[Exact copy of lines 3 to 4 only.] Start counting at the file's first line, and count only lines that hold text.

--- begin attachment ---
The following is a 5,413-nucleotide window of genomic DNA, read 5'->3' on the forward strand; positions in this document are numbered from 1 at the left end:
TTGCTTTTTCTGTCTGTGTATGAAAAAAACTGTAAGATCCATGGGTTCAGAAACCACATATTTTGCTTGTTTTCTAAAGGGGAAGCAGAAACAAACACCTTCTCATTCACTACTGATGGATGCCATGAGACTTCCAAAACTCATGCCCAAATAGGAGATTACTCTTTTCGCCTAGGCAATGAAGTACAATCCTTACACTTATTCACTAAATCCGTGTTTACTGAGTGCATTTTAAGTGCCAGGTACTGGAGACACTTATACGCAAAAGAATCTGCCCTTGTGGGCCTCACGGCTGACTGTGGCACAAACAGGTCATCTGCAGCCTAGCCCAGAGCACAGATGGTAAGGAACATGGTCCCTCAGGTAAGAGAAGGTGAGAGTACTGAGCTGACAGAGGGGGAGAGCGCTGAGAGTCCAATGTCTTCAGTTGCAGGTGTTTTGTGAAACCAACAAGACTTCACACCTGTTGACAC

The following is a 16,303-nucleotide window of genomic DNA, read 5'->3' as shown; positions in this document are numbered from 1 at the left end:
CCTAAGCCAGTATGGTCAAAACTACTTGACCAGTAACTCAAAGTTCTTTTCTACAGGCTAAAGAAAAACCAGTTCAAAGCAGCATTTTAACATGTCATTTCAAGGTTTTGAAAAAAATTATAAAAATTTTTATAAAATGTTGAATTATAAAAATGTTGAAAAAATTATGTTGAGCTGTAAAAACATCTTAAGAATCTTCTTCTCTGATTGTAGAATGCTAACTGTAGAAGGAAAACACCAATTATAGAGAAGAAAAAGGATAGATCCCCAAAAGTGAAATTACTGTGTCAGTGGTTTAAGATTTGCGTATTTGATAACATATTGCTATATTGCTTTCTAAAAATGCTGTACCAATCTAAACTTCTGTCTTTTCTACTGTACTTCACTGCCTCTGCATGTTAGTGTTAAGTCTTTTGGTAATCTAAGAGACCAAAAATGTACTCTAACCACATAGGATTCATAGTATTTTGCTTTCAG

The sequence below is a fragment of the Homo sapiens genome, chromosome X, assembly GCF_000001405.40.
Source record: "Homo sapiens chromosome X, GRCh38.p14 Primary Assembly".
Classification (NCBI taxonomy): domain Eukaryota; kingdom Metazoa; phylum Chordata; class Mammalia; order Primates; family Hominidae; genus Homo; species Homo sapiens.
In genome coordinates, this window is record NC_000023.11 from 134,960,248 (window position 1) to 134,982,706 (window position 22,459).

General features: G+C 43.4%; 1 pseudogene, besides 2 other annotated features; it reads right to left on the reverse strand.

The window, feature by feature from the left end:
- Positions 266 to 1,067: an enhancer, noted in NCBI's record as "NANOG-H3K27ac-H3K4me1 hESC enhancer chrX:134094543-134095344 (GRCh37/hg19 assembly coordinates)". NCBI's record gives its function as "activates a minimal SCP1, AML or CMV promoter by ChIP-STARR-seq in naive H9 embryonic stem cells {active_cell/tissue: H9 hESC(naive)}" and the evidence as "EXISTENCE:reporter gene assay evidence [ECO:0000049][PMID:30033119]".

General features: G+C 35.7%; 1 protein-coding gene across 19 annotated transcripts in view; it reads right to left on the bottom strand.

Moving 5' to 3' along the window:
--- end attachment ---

The following is a 16,303-nucleotide window of genomic DNA, read 5'->3' as shown; positions in this document are numbered from 1 at the left end:
CCTAAGCCAGTATGGTCAAAACTACTTGACCAGTAACTCAAAGTTCTTTTCTACAGGCTAAAGAAAAACCAGTTCAAAGCAGCATTTTAACATGTCATTTCAAGGTTTTGAAAAAAATTATAAAAATTTTTATAAAATGTTGAATTATAAAAATGTTGAAAAAATTATGTTGAGCTGTAAAAACATCTTAAGAATCTTCTTCTCTGATTGTAGAATGCTAACTGTAGAAGGAAAACACCAATTATAGAGAAGAAAAAGGATAGATCCCCAAAAGTGAAATTACTGTGTCAGTGGTTTAAGATTTGCGTATTTGATAACATATTGCTATATTGCTTTCTAAAAATGCTGTACCAATCTAAACTTCTGTCTTTTCTACTGTACTTCACTGCCTCTGCATGTTAGTGTTAAGTCTTTTGGTAATCTAAGAGACCAAAAATGTACTCTAACCACATAGGATTCATAGTATTTTGCTTTCAG